Noel and Chevaughn Joseph (at left) with a Grenadian family helped by the Just Because Foundation: baby Shemmia with her parents Alisha and Shem. Photo by Warren Le Platte

The Just Because Foundation — a promise to JB

When Chevaughn and Noel Joseph’s young son JB was diagnosed with cancer, they promised him they would help other sick children. Nearly a decade later, the Just Because Foundation supports families at their time of greatest need, Lisa Allen-Agostini discovers.

Photo courtesy npm, Inc.

Trinidadian Laurie Voss: unbreaking the internet

Last March, an angry software developer deleted a JavaScript code package from the Internet. It doesn’t sound very exciting, but the result was thousands of broken websites, and a cascade of online errors. In stepped Trinidadian Laurie Voss, CTO of the web company npm. Mark Lyndersay tells the story of a coding rescue mission.

A graveyard and old headstones: a typical scene around one of the many Baptist churches on the hills of the company villages. Photo by Marlon Rouse

The Merikins: heroes of the forgotten war

Two hundred years ago, a group of free black veterans of the War of 1812 arrived in Trinidad. In the island’s deep south, the villages they founded still preserve the traditions of the “Merikins,” as writer Judy Raymond and photographer Marlon Rouse discover — and still have much to teach their fellow citizens.

Photo by Chris Anderson

Charlotteville, Tobago

At Tobago’s north-eastern tip, Charlotteville remains a rustic retreat, almost the epicentre of the island’s natural beauty.

Illustration by Shalini Seereeram

Soup without borders

Every Trini cook has a recipe for corn soup, tasty staple of family limes and street parties alike. But how would this creole delicacy go down with Japanese diners? And where do you find chadon beni and dhal in Japan? Suzanne Bhagan learns that humble soup can cross cultural boundaries.

Photo by Marlon James

Bene Caribe — good to wear

Trinidad-based non-profit label Bene Caribe supports local charities through stylish looks.

From artist David Gumbs’s Unconscious Geographies installation (2016). Image courtesy David Gumbs

Five Caribbean artists in the brave new digital world

Artists are always eager to experiment with new tools, so it’s no surprise that digital media offer them a creative playground. Nicole Smythe-Johnson surveys how Caribbean artists are exploring digital possibilities, and introduces five young creatives shaping the ways we experience digital images.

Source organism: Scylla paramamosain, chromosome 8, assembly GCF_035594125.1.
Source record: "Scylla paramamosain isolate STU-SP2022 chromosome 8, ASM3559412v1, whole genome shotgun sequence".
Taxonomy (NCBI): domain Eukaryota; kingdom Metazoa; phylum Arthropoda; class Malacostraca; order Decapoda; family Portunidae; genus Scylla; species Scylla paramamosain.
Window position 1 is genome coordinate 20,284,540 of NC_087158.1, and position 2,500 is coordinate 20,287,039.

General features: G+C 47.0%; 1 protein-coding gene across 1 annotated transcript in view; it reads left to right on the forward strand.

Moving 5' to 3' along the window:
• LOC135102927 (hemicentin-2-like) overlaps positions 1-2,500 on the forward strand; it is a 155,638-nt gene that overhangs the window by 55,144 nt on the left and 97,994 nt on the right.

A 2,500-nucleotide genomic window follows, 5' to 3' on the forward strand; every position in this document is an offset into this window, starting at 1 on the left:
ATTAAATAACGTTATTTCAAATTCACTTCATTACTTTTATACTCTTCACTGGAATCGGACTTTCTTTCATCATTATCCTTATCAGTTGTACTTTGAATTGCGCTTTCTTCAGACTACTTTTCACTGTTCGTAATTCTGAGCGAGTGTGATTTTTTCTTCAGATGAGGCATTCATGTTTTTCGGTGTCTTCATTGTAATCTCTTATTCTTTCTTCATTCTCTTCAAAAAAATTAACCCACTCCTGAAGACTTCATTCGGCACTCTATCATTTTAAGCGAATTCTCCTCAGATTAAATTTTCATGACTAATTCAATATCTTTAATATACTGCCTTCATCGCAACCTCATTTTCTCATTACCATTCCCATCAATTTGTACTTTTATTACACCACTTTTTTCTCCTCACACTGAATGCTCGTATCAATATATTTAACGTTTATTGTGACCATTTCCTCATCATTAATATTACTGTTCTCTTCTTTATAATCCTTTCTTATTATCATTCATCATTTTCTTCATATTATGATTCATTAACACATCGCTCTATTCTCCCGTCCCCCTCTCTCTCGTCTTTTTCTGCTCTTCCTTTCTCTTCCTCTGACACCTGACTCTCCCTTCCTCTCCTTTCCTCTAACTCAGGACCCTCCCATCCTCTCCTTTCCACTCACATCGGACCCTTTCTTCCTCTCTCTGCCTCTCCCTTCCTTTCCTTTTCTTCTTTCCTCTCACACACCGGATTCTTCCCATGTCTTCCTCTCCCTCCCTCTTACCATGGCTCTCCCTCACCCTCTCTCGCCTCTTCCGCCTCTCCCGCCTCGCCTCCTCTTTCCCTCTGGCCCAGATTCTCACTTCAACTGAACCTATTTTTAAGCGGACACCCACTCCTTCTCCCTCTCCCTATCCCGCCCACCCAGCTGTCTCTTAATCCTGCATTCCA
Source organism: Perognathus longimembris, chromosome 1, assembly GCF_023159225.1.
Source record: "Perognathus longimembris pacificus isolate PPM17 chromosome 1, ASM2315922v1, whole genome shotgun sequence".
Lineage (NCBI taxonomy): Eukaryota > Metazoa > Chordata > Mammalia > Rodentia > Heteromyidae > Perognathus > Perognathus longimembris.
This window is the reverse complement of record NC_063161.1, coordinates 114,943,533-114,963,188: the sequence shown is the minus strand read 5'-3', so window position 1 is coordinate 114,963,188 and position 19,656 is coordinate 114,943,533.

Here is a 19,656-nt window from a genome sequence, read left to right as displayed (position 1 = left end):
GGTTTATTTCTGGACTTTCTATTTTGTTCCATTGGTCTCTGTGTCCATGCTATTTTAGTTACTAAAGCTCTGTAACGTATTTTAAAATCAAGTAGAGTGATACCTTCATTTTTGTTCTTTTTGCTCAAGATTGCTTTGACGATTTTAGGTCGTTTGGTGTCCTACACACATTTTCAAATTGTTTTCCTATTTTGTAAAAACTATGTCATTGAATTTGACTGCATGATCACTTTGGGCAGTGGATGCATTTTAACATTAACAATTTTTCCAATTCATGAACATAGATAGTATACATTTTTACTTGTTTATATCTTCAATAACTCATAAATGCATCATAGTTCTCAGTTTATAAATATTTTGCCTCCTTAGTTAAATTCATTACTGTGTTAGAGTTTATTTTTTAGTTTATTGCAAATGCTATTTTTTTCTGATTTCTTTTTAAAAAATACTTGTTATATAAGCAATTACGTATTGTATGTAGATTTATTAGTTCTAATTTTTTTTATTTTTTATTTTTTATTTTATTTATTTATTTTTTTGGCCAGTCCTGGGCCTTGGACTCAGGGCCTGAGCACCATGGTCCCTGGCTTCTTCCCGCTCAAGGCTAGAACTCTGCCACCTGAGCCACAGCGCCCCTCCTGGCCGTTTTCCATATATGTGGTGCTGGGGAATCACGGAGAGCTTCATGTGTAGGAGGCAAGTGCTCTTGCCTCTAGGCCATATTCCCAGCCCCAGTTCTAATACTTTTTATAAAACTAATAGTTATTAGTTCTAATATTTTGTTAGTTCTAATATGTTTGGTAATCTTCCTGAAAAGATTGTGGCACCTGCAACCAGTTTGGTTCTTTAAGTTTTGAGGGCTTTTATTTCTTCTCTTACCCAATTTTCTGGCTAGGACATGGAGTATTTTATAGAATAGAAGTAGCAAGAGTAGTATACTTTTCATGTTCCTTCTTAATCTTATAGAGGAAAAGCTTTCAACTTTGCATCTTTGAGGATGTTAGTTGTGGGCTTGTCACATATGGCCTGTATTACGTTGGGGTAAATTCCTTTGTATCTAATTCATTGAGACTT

Nalo Hopkinson. Photo by David Findlay, courtesy Nalo Hopkinson

Stories of what-if

Call it sci-fi, speculative fiction, fantasy — it’s one of the world’s most popular genres of storytelling, and a growing wave of Caribbean writers are bringing our voices, culture, and history to tales of mythical pasts and thrilling futures, lost worlds and faraway planets. Philip Sander talks to sci-fi authors Nalo Hopkinson, Tobias Buckell, Karen Lord, and R.S.A. Garcia.

Angelo Bissessarsingh at home, surrounded by his library and collection of artifacts. Photo by Mark Lyndersay

Angelo Bissessarsingh: back in times

For Trinidadian Angelo Bissessarsingh, what started as a childhood obsession with yesteryear artefacts grew into a passion for researching and writing about history that’s helped reignite public interest in T&T’s complicated past. Judy Raymond tells the story of a young historian’s archive and love for what once was.

Ducks at their ease, enjoying the tranquillity of the Pointe-àˆ-Pierre Wildfowl Trust. Photo by Stacey Williams

Wild as the wind: the Pointe-à-Pierre Wildfowl Trust

Picture a lush oasis of lakes surrounded by green forest, where rare ducks swim among waterlilies, cormorants sun themselves on overhanging branches, and the cries of parakeets fill the air — and all this in the middle of an oil refinery complex. Andre Bagoo visits Trinidad’s Pointe-à-Pierre Wildfowl Trust, celebrating five decades of nurturing endangered birds.